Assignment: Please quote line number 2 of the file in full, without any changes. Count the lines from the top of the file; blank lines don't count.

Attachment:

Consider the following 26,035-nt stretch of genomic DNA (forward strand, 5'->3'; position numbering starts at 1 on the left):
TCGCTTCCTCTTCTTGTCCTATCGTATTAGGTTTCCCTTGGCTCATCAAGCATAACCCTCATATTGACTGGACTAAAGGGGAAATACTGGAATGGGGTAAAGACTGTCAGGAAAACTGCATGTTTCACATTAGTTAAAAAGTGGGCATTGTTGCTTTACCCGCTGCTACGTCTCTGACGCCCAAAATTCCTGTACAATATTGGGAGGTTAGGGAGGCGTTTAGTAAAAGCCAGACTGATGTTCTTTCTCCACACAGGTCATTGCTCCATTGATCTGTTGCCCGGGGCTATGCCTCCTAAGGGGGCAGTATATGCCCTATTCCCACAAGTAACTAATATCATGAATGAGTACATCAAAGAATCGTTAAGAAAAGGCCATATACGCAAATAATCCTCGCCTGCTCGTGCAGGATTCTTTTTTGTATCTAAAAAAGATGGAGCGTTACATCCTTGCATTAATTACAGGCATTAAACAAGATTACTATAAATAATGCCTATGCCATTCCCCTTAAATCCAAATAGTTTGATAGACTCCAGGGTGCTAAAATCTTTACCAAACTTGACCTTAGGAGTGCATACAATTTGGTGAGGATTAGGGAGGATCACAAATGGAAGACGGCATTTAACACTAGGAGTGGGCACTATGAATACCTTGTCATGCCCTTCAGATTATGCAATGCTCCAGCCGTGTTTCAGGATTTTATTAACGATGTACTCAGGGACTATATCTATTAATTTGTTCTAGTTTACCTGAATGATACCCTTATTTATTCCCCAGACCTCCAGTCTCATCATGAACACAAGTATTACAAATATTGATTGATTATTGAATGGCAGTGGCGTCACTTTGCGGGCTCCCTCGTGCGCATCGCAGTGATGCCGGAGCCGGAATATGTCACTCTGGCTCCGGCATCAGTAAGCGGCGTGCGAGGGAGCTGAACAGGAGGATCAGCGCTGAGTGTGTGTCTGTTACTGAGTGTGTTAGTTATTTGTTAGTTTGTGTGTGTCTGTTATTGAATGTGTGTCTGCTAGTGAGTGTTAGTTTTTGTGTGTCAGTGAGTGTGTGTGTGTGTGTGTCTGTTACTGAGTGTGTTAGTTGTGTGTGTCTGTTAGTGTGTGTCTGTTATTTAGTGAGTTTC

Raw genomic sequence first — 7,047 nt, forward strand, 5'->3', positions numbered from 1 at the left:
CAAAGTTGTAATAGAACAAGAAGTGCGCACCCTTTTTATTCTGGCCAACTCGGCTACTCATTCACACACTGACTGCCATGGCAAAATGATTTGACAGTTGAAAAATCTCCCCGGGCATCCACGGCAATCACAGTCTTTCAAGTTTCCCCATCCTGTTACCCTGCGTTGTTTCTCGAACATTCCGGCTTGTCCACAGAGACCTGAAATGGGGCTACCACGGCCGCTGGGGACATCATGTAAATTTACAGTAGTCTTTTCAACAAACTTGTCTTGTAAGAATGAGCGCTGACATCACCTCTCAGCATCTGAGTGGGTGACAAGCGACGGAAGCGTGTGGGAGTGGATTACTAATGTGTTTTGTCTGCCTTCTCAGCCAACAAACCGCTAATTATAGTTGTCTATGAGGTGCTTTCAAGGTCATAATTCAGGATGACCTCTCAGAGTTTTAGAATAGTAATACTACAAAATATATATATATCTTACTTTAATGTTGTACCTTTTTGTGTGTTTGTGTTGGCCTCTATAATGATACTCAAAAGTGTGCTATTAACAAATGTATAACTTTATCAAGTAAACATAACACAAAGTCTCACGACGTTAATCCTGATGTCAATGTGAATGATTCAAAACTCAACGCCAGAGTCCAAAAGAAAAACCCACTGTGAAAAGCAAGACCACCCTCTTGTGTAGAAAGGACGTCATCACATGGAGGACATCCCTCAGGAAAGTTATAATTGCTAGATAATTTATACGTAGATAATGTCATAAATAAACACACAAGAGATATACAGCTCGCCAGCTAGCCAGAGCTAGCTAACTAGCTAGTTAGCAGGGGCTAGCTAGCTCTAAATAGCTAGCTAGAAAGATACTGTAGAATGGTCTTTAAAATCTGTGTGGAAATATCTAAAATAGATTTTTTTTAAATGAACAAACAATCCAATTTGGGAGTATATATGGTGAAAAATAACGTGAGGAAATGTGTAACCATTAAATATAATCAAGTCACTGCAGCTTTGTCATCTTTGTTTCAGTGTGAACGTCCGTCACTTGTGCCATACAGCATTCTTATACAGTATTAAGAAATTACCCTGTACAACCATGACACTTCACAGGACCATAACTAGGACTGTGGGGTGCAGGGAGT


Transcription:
TCGCTTCCTCTTCTTGTCCTATCGTATTAGGTTTCCCTTGGCTCATCAAGCATAACCCTCATATTGACTGGACTAAAGGGGAAATACTGGAATGGGGTAAAGACTGTCAGGAAAACTGCATGTTTCACATTAGTTAAAAAGTGGGCATTGTTGCTTTACCCGCTGCTACGTCTCTGACGCCCAAAATTCCTGTACAATATTGGGAGGTTAGGGAGGCGTTTAGTAAAAGCCAGACTGATGTTCTTTCTCCACACAGGTCATTGCTCCATTGATCTGTTGCCCGGGGCTATGCCTCCTAAGGGGGCAGTATATGCCCTATTCCCACAAGTAACTAATATCATGAATGAGTACATCAAAGAATCGTTAAGAAAAGGCCATATACGCAAATAATCCTCGCCTGCTCGTGCAGGATTCTTTTTTGTATCTAAAAAAGATGGAGCGTTACATCCTTGCATTAATTACAGGCATTAAACAAGATTACTATAAATAATGCCTATGCCATTCCCCTTAAATCCAAATAGTTTGATAGACTCCAGGGTGCTAAAATCTTTACCAAACTTGACCTTAGGAGTGCATACAATTTGGTGAGGATTAGGGAGGATCACAAATGGAAGACGGCATTTAACACTAGGAGTGGGCACTATGAATACCTTGTCATGCCCTTCAGATTATGCAATGCTCCAGCCGTGTTTCAGGATTTTATTAACGATGTACTCAGGGACTATATCTATTAATTTGTTCTAGTTTACCTGAATGATACCCTTATTTATTCCCCAGACCTCCAGTCTCATCATGAACACAAGTATTACAAATATTGATTGATTATTGAATGGCAGTGGCGTCACTTTGCGGGCTCCCTCGTGCGCATCGCAGTGATGCCGGAGCCGGAATATGTCACTCTGGCTCCGGCATCAGTAAGCGGCGTGCGAGGGAGCTGAACAGGAGGATCAGCGCTGAGTGTGTGTCTGTTACTGAGTGTGTTAGTTATTTGTTAGTTTGTGTGTGTCTGTTATTGAATGTGTGTCTGCTAGTGAGTGTTAGTTTTTGTGTGTCAGTGAGTGTGTGTGTGTGTGTGTCTGTTACTGAGTGTGTTAGTTGTGTGTGTCTGTTAGTGTGTGTCTGTTATTTAGTGAGTTTC